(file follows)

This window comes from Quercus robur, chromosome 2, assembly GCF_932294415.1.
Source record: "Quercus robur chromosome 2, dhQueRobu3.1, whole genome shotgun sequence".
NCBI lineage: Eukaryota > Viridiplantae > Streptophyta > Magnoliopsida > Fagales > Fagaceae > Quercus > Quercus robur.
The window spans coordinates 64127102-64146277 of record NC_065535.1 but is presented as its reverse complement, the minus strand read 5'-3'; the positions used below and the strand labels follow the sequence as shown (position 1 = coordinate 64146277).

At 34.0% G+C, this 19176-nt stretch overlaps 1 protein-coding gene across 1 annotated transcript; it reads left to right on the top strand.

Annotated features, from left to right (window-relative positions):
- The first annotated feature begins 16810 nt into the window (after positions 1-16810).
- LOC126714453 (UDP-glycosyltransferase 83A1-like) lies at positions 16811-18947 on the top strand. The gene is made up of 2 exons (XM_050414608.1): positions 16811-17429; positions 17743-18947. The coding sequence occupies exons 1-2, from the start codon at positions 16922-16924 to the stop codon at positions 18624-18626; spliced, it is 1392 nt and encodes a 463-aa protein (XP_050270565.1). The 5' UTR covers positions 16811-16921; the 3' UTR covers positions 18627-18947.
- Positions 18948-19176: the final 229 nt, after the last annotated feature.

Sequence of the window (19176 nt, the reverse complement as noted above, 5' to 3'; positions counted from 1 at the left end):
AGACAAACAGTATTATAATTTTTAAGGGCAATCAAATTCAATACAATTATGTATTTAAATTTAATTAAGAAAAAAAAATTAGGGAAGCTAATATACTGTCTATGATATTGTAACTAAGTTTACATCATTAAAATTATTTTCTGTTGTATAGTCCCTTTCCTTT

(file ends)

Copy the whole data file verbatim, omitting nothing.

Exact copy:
This window comes from Quercus robur, chromosome 2, assembly GCF_932294415.1.
Source record: "Quercus robur chromosome 2, dhQueRobu3.1, whole genome shotgun sequence".
NCBI lineage: Eukaryota > Viridiplantae > Streptophyta > Magnoliopsida > Fagales > Fagaceae > Quercus > Quercus robur.
The window spans coordinates 64127102-64146277 of record NC_065535.1 but is presented as its reverse complement, the minus strand read 5'-3'; the positions used below and the strand labels follow the sequence as shown (position 1 = coordinate 64146277).

At 34.0% G+C, this 19176-nt stretch overlaps 1 protein-coding gene across 1 annotated transcript; it reads left to right on the top strand.

Annotated features, from left to right (window-relative positions):
- The first annotated feature begins 16810 nt into the window (after positions 1-16810).
- LOC126714453 (UDP-glycosyltransferase 83A1-like) lies at positions 16811-18947 on the top strand. The gene is made up of 2 exons (XM_050414608.1): positions 16811-17429; positions 17743-18947. The coding sequence occupies exons 1-2, from the start codon at positions 16922-16924 to the stop codon at positions 18624-18626; spliced, it is 1392 nt and encodes a 463-aa protein (XP_050270565.1). The 5' UTR covers positions 16811-16921; the 3' UTR covers positions 18627-18947.
- Positions 18948-19176: the final 229 nt, after the last annotated feature.

Sequence of the window (19176 nt, the reverse complement as noted above, 5' to 3'; positions counted from 1 at the left end):
AGACAAACAGTATTATAATTTTTAAGGGCAATCAAATTCAATACAATTATGTATTTAAATTTAATTAAGAAAAAAAAATTAGGGAAGCTAATATACTGTCTATGATATTGTAACTAAGTTTACATCATTAAAATTATTTTCTGTTGTATAGTCCCTTTCCTTT